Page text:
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Re: [extremeperl] Book: Higher Order Perl

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  • Rob Kinyon
    . . . Research into development has shown that the impact of project management outweighs the impact of the choice of languages (and development tools and
    Message 1 of 58 , Apr 7, 2005
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      . . . Research into development has shown that the impact of project
      management outweighs the impact of the choice of languages (and
      development tools and programming techniques) by enormous margins --
      at least ten to one. . . .

      I would posit that this is because of one simple factor - if you have
      good project management, you have good specifications management. I
      know on my projects (both work and personal), the hardest thing to do
      is specs / requirements / API. I run into this all the time with
      Excel::Template. All I'm doing is wrapping Spreadsheet::WriteExcel,
      yet I have around 50% of his functions wrapped. Part of that is YAGNI,
      but part of it (like merged cells) is because there is no consensus on
      how the developer should specify that -these- cells are merged
      together, but -those- are not. "It's the specs, stupid!"

      You know, each of us has the necessary skills to program a true AI.
      The only problem is that we don't have sufficiently-detailed
      requirements.

      Rob
    • Tom Vilot
      ... Wait. That sounds like Rob .... ;c) (kidding) ... Wait. That *also* sounds like Rob ... ... (not kidding!)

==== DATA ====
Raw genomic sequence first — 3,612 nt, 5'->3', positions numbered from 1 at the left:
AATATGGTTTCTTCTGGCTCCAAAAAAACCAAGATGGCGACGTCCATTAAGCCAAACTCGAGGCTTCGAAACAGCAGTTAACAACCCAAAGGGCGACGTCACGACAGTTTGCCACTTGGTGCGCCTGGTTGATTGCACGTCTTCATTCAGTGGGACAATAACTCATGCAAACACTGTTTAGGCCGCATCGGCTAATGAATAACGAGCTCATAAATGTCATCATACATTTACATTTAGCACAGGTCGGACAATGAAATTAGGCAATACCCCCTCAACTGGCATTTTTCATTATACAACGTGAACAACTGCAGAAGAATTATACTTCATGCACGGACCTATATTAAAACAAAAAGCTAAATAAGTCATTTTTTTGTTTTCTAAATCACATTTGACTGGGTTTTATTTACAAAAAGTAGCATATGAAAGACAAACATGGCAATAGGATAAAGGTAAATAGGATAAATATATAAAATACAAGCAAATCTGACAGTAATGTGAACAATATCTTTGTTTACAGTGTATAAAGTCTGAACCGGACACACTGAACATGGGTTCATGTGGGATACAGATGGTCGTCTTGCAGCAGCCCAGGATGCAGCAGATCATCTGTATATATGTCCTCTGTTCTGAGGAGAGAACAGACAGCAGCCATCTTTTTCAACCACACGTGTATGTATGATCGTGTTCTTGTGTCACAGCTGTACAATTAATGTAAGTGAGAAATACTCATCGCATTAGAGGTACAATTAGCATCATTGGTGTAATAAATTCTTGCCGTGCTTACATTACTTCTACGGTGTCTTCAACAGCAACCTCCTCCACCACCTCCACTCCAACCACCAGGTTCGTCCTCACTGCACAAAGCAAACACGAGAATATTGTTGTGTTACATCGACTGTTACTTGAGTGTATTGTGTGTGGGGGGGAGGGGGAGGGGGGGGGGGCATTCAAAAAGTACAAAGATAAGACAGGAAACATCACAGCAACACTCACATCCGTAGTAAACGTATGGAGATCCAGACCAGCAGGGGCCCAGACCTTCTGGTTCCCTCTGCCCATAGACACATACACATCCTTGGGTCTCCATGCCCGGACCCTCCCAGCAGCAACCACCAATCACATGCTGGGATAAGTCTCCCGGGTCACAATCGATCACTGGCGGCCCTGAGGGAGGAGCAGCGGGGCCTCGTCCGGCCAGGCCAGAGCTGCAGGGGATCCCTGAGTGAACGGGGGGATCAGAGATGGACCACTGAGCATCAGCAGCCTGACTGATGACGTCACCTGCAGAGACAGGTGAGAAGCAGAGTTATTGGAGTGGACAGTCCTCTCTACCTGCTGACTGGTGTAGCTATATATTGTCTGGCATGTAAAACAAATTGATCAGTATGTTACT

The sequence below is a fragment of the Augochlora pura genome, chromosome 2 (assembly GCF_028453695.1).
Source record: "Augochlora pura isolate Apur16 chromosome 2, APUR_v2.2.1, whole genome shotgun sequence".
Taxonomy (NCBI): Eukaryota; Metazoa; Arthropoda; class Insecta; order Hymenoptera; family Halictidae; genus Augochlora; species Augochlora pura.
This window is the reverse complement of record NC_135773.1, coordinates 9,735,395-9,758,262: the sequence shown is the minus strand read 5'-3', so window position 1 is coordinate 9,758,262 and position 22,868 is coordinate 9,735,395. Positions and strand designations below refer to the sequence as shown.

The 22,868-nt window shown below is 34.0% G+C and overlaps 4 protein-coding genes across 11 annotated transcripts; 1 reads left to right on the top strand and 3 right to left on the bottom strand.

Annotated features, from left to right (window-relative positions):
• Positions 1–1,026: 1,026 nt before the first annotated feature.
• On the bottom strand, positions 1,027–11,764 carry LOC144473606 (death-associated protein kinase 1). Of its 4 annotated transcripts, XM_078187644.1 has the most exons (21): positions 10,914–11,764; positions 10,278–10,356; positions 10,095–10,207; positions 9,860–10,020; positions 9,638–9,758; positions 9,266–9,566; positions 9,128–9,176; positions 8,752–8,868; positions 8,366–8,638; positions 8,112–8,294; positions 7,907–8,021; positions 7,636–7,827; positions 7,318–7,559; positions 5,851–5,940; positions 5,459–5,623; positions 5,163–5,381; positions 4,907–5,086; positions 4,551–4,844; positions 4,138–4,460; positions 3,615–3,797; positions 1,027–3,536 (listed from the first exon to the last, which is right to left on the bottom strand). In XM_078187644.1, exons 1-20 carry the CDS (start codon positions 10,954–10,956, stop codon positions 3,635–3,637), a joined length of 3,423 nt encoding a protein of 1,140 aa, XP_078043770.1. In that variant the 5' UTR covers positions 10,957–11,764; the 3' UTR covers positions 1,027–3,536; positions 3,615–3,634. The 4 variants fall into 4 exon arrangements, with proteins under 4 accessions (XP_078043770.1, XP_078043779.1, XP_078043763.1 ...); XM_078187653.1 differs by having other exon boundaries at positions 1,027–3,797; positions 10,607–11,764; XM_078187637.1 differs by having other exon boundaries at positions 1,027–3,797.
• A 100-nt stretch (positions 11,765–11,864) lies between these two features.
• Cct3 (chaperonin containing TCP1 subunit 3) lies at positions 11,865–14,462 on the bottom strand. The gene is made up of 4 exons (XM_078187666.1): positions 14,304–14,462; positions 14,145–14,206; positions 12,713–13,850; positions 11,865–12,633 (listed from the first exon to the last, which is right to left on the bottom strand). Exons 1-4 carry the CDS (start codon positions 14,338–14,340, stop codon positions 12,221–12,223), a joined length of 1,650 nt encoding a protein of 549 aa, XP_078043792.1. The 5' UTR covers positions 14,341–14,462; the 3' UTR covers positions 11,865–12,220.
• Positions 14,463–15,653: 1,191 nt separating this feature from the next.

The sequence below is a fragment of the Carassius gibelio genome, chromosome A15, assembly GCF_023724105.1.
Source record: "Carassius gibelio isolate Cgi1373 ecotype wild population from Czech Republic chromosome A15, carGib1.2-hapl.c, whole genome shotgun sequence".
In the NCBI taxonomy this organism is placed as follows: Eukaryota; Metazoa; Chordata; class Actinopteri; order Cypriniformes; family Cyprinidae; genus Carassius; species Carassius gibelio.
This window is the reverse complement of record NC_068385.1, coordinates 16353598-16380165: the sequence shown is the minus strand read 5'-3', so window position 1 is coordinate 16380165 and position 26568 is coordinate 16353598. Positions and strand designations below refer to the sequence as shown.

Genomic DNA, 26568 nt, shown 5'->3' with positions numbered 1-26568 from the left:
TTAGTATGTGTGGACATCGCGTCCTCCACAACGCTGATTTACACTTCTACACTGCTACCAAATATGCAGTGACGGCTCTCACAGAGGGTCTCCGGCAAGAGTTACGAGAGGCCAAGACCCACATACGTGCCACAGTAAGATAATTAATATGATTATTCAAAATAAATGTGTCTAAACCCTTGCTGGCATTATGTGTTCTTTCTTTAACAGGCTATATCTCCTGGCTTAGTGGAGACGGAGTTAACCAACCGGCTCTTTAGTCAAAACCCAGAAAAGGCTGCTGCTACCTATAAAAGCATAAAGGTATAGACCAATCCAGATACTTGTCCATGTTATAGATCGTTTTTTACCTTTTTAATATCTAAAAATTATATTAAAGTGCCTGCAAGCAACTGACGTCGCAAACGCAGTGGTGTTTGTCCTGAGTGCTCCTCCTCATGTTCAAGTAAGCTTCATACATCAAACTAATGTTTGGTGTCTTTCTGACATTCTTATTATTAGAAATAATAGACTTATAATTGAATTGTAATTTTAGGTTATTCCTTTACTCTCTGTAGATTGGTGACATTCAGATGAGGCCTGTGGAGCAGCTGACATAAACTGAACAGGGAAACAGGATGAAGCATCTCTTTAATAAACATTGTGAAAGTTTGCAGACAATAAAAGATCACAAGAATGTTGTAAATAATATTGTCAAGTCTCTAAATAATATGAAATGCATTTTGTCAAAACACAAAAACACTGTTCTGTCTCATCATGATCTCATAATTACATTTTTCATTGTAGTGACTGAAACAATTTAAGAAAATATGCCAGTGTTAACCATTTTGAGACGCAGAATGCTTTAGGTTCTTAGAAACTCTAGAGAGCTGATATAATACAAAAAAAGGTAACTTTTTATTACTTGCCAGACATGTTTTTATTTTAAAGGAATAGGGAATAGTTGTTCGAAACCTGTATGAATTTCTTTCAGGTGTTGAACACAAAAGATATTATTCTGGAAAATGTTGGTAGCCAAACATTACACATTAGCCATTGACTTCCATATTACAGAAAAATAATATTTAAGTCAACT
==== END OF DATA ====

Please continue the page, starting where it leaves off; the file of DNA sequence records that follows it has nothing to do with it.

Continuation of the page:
Message 58 of 58 , Apr 8, 2005
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        Greg C wrote:

        >
        >
        > Consider: projects A and B have identical goals. In project A, you
        > have free
        > rein in your choice of software and hardware tools. However, the
        > manager sets
        > arbitrary deadlines, likes to stand behind people and criticize their
        > code as
        > they type,


        Wait. That sounds like Rob ....
        ;c) (kidding)

        > On project B, the choice of langauge and hardware are made for you and
        > there's
        > only one computer per two programmers. On the other hand, the manager
        > sees his
        > people as people, negotiates requirements and schedules on a realistic
        > basis,
        > trusts his people, follows a set of best practices (be it XP or some
        > other) and
        > chases everyone out of the office at 5:30.


        Wait. That *also* sounds like Rob ...

        :c)

        (not kidding!)
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